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Please, consider this code:

<script>
$(function(){
   $('#clickme').click(function(){   
      $('#note_pag').html('<div id="note_pag"><ul><li><b>1</b></li><li><a href="2">2</a></li></ul></div>');
   }); 

   $('#note_pag a').click(function(){           
     alert($(this).attr('href'));                  
    return false;
   });
});
</script>


<a href="#" id="clickme">CLICK ME</a>

<div id="note_pag">
  <ul>
    <li><a href="1">1</a></li>
    <li><a href="2">2</a></li>
    <li><a href="3">3</a></li>
    <li><a href="4">4</a></li>
  </ul>
</div>

Could someone tell me why I can get the clicks on the links inside #node_app, but when I replace the div with .html() the event is not fired anymore?

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1  
Wouldn't $('#someid').html('<div id="someid"></div>') give you two objects with the same id nested in each other? –  Marnix Oct 19 '11 at 9:53
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7 Answers

up vote 7 down vote accepted

Because your essentially using .bind (via .click) the events are only set for the current elements. You're then removing those elements. If you want those events to persist after you've altered the dom, use .live instead:

$("#note_page a").live("click", function() {
    alert($(this).attr("href"));
    return false;
});
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thank you very much! –  Dail Oct 19 '11 at 9:52
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You need live -

$('#note_pag a').live('click',function(){           
    alert($(this).attr('href'));                  
    return false;
});

also, you should avoid creating a duplicate id when inserting the new content. You could chnage note_page to a class instead of an id.

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Binding to events via click() or bind() only works for objects that are already present in the DOM at the time of binding your event handler.

What you are looking for is jQuery's live() function, which allows you to bind handlers to not-yet-existing elements.

Your code would look like this:

$('#note_pag a').live('click', function(){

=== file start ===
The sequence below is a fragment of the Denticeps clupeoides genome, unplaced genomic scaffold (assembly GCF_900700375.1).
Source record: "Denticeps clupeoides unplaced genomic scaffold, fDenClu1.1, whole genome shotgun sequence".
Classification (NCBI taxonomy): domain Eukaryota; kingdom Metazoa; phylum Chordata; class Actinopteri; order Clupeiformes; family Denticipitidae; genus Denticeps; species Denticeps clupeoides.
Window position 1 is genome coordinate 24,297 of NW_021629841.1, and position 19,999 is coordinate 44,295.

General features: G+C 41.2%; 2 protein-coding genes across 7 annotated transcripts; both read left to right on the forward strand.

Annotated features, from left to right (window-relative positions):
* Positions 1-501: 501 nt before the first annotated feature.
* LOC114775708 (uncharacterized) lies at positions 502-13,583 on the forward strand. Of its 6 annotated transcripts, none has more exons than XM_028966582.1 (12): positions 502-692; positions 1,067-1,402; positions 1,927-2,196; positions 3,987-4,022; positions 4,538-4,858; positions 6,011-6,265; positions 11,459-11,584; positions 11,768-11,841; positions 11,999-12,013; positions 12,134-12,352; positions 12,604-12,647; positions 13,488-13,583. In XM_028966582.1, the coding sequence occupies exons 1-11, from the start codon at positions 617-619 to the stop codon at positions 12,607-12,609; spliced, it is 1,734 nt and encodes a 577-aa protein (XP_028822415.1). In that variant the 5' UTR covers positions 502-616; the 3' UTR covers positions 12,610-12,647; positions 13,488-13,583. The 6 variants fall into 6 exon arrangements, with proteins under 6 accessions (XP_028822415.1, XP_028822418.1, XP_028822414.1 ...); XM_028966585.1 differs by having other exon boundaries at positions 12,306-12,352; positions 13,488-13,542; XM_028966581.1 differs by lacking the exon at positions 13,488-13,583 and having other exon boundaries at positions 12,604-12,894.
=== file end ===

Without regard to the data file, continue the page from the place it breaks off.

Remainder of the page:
alert($(this).attr('href'));                  
    return false;
});

Edit: To be precise, live() binds to $(document) and checks the target attribute of events that have bubbled all the way up through the DOM – that's why the binding works even though elements are added after binding the event callback.

Example HTML:

<div id="some_triggers">
    <a id="foo" href="#">Foo!</a>
</div>

Example jQuery:

$('#foo').click(function(){ alert('foo') });
$('#bar').click(function(){ alert('bar') });
$('#some_triggers').append('<a id="bar" href="#">Bar!</a>');
$('#foo').live('click', function(){ alert('foo live()!') });
$('#bar').live('click', function(){ alert('bar live()!') });

// -> clicking #foo alerts "foo" and "foo live()"
// -> clicking #bar alerts "bar live()" only, since the '.click()' binding doesn't work on non-existent DOM elements.

Edit2:

As mentioned by some of the others (@Marnix, most notably), your "replacement" code is nesting elements with the same ID inside each other every time the click handler executes.

You should replace your

 $('#note_pag').html('<div id="note_pag"><ul><li><b>1</b></li><li><a href="2">2</a></li></ul></div>');

line with either

$('#note_pag').replaceWith('<div id="note_pag"><ul><li><b>1</b></li><li><a href="2">2</a></li></ul></div>');

or

 $('#note_pag').html('<ul><li><b>1</b></li><li><a href="2">2</a></li></ul>');
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event isn't set to the new html after the click

try:

$('#note_pag a').live('click', function(){  
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$('#note_pag a')

This says "find all a elements within #note_pag". You then bind an event handler to those elements.

$('#note_pag').html('<div id="note_pag"><ul><li><b>1</b></li><li><a href="2">2</a></li></ul></div>');

When you do this, the elements that the event handlers were bound to above are replaced. (Actually, you're also adding <div id="note_pag"> every time: you don't need to include the html of the element you're filling.)

Effectively, you need to bind the event handler to a different element, one that always exists. This is possible because ancestor elements are notified of events on descendant elements. The nicest way to do this with jQuery is the delegate method:

$('#note_pag').delegate('a', 'click', function() {
    alert($(this).attr('href'));                  
    return false;
});

Note that this does the same thing as live, but is significantly better optimised in various ways.

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+1 for keeping optimisation in mind. –  vzwick Oct 19 '11 at 9:59
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Try to use the .live()

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Instead of $('#note_pag a').click you would need to use $('#note_pag a').live("click",handler). Reason : The event was attached to the a node and when you overrite the HTML it becomes a new a node

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Your syntax is wrong, isn't it? –  vzwick Oct 19 '11 at 9:52
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